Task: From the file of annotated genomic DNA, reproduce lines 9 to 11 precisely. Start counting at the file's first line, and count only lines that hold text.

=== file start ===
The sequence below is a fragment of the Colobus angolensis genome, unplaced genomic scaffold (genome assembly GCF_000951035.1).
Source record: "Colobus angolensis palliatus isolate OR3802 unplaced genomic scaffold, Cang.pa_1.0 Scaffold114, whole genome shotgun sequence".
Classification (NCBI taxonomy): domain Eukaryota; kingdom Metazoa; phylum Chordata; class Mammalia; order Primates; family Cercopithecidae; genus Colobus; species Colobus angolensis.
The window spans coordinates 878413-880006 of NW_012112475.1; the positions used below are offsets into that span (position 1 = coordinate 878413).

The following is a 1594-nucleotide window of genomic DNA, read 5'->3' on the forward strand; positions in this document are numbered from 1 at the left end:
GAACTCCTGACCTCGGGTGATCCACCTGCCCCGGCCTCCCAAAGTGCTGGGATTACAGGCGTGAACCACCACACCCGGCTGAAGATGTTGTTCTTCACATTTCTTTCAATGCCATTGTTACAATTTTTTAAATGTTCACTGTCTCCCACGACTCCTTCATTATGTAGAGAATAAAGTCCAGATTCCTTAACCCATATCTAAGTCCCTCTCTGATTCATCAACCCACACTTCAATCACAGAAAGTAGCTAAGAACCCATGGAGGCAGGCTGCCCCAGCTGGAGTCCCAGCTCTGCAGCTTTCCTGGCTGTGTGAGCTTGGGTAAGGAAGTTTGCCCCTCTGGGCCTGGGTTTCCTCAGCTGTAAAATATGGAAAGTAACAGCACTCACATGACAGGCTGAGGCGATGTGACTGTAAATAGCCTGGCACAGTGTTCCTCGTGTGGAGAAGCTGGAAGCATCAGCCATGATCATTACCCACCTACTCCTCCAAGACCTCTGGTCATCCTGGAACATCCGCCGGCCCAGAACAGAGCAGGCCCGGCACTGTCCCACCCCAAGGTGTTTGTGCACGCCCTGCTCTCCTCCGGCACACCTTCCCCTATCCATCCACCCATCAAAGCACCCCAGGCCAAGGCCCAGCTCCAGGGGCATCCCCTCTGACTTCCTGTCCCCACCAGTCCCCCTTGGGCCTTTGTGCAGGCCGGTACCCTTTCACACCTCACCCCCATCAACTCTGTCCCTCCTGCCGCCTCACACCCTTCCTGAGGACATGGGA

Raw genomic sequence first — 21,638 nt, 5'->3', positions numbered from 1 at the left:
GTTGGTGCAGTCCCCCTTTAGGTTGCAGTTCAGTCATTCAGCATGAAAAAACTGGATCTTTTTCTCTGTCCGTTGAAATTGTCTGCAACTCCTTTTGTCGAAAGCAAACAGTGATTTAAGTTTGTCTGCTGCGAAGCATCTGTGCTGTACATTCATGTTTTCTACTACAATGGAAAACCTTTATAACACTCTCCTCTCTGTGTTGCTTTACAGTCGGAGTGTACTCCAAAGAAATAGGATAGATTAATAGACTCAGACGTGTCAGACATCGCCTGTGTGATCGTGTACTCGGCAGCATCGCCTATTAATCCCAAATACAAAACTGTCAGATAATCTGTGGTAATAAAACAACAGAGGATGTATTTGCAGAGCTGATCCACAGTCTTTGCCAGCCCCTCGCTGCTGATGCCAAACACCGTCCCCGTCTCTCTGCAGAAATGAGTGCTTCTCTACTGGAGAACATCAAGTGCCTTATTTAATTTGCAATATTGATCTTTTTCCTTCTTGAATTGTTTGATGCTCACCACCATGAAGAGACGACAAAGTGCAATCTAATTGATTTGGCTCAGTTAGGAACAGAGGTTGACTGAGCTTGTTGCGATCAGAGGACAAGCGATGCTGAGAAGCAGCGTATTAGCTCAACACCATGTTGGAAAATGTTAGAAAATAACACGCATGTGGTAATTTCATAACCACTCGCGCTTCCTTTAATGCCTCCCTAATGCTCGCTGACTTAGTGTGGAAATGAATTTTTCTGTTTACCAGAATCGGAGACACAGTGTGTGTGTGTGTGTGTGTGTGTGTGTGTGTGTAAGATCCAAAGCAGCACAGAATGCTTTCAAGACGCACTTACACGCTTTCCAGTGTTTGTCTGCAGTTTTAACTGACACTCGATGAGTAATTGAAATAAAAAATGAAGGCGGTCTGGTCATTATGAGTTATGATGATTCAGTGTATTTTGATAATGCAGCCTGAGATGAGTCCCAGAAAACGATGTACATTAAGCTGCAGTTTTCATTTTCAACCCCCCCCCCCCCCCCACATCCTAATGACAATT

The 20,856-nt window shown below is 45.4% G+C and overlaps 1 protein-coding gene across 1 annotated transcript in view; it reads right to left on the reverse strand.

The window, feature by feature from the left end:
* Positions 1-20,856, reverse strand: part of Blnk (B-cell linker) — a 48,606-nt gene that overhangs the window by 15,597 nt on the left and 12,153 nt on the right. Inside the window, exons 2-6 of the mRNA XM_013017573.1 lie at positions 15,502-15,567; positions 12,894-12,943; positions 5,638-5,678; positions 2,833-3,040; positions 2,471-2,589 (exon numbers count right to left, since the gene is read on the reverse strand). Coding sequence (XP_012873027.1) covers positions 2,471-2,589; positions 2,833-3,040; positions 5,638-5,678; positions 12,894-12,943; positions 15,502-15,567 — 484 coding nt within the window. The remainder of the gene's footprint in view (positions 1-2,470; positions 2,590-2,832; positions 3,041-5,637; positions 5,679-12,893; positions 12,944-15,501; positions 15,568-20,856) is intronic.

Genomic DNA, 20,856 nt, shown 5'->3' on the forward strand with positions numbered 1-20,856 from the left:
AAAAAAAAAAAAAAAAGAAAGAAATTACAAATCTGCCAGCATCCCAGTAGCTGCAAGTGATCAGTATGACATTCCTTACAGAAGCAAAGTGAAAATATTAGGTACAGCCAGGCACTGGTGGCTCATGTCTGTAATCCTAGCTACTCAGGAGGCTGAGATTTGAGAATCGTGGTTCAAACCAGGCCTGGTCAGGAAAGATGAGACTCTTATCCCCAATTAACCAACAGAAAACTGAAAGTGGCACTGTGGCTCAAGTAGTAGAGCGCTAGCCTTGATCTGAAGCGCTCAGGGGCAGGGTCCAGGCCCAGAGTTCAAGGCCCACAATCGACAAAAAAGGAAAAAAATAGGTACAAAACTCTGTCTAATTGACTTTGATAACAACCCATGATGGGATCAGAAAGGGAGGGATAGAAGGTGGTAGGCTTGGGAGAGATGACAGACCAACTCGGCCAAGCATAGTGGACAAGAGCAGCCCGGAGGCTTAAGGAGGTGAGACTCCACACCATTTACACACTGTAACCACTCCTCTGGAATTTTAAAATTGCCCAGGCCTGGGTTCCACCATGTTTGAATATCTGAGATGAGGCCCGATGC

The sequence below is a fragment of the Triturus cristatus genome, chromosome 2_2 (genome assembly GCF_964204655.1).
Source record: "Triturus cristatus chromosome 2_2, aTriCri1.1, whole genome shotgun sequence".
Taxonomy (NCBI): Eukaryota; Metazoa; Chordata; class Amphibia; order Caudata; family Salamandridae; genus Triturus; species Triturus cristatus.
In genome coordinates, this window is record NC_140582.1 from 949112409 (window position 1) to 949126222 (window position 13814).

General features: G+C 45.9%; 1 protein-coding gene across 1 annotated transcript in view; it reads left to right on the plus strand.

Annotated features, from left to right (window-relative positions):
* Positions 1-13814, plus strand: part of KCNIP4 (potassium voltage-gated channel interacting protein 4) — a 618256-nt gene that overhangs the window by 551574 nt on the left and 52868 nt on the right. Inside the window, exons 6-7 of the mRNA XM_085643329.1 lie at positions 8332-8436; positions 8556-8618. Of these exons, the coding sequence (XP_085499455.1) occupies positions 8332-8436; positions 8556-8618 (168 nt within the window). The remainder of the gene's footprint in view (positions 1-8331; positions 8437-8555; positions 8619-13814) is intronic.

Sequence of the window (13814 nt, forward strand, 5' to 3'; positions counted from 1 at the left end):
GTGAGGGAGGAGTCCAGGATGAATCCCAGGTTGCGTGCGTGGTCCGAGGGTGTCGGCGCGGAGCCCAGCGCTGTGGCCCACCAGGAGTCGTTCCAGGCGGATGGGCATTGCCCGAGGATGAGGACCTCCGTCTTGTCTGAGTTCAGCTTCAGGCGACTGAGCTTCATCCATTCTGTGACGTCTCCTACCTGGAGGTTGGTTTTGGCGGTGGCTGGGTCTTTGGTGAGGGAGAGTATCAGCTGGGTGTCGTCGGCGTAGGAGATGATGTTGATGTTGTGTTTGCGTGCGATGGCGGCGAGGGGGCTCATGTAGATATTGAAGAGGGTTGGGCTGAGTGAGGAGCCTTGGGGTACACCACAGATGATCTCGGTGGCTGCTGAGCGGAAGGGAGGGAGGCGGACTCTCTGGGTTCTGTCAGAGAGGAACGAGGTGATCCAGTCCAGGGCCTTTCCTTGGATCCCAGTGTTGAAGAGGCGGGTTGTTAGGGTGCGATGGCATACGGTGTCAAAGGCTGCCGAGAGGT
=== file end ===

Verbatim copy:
The 20,856-nt window shown below is 45.4% G+C and overlaps 1 protein-coding gene across 1 annotated transcript in view; it reads right to left on the reverse strand.

The window, feature by feature from the left end:
* Positions 1-20,856, reverse strand: part of Blnk (B-cell linker) — a 48,606-nt gene that overhangs the window by 15,597 nt on the left and 12,153 nt on the right. Inside the window, exons 2-6 of the mRNA XM_013017573.1 lie at positions 15,502-15,567; positions 12,894-12,943; positions 5,638-5,678; positions 2,833-3,040; positions 2,471-2,589 (exon numbers count right to left, since the gene is read on the reverse strand). Coding sequence (XP_012873027.1) covers positions 2,471-2,589; positions 2,833-3,040; positions 5,638-5,678; positions 12,894-12,943; positions 15,502-15,567 — 484 coding nt within the window. The remainder of the gene's footprint in view (positions 1-2,470; positions 2,590-2,832; positions 3,041-5,637; positions 5,679-12,893; positions 12,944-15,501; positions 15,568-20,856) is intronic.